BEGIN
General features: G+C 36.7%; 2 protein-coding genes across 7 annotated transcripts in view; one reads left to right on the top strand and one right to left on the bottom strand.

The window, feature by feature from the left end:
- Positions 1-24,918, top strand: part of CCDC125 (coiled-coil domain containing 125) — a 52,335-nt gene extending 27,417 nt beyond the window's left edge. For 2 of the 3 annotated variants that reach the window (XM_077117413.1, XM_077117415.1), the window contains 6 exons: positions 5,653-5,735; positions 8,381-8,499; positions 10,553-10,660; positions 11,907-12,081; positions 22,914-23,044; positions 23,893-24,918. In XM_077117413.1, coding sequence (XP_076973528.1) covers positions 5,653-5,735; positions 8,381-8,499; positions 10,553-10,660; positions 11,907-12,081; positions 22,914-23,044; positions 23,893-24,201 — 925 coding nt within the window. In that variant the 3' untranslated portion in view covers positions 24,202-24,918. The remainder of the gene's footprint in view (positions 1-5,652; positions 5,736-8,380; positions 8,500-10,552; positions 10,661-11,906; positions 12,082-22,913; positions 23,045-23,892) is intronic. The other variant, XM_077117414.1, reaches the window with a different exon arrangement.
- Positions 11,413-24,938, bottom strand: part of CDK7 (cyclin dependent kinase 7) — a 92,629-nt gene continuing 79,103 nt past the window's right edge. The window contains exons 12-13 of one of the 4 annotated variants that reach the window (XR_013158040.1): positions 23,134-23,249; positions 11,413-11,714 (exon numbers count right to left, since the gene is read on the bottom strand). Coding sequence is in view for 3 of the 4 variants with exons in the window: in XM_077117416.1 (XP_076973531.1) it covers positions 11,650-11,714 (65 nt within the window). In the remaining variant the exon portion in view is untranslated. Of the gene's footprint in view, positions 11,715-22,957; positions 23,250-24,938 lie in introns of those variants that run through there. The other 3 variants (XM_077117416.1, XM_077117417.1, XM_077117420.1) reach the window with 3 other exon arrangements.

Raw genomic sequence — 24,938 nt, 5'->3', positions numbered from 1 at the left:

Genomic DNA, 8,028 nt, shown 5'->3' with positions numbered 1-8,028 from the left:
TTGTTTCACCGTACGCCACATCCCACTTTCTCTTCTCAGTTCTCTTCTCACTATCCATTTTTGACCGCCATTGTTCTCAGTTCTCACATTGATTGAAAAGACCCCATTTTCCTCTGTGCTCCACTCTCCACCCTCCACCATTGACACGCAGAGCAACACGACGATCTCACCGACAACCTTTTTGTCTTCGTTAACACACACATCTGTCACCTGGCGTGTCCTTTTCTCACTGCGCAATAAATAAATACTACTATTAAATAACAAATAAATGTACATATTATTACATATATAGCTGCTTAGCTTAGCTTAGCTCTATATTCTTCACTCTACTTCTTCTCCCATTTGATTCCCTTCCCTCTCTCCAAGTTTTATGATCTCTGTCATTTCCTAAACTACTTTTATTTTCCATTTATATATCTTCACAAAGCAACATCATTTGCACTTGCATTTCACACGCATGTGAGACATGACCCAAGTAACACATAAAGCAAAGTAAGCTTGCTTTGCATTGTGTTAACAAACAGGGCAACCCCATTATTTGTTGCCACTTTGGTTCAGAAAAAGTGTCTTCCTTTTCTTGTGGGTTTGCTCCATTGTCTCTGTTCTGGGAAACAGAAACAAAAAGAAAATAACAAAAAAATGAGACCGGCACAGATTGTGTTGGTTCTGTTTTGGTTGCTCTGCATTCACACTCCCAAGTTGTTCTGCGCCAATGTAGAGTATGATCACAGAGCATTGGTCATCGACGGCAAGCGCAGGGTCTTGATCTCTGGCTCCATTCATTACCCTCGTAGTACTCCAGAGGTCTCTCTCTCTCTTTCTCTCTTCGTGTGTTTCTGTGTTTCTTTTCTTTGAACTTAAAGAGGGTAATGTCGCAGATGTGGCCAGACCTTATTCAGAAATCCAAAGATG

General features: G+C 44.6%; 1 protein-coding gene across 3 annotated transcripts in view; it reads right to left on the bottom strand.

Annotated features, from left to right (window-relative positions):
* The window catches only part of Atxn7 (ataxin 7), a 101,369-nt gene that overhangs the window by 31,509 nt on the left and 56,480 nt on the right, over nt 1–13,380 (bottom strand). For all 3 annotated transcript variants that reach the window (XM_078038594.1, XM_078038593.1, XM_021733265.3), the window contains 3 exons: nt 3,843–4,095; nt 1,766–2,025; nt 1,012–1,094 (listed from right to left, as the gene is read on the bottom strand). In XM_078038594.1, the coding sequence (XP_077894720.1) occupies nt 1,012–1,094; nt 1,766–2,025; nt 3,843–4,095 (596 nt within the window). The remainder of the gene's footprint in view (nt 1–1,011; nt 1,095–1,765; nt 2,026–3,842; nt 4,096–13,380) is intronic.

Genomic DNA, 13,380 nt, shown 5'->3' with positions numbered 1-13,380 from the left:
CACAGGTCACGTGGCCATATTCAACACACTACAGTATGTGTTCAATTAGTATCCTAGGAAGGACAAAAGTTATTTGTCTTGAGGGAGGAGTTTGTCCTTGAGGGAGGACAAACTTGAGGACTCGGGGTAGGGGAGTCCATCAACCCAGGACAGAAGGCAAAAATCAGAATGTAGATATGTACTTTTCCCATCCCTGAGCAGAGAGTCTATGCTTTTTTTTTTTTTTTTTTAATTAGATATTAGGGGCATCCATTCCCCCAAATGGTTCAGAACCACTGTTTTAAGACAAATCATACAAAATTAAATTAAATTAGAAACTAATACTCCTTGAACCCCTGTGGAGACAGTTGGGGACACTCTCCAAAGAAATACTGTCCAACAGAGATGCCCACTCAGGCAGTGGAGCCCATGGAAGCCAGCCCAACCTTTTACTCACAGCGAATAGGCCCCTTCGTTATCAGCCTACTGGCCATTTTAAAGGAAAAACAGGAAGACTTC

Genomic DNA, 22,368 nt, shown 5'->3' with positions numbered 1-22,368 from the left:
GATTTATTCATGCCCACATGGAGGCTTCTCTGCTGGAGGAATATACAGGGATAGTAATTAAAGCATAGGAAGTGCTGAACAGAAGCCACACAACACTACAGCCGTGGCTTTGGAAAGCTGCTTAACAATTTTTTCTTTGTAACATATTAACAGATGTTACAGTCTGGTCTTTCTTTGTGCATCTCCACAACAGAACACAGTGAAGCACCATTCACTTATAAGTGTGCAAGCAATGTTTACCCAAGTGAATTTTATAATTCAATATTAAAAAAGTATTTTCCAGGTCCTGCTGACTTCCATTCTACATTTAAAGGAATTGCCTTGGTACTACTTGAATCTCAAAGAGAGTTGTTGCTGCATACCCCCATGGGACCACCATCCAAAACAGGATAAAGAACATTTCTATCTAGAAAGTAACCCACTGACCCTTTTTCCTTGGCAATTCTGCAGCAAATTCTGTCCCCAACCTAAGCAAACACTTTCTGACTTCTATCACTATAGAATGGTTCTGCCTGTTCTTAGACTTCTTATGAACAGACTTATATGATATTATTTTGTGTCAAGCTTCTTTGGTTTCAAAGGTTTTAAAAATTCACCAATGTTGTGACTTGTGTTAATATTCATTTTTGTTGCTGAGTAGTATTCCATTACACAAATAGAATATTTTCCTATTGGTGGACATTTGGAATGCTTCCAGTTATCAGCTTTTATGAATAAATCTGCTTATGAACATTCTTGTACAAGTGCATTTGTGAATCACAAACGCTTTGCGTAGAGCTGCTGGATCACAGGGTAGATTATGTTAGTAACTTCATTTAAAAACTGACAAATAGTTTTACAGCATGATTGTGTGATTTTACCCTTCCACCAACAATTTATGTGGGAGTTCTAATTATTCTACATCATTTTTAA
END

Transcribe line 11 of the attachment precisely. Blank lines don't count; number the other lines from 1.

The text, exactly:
Genomic DNA, 13,380 nt, shown 5'->3' with positions numbered 1-13,380 from the left: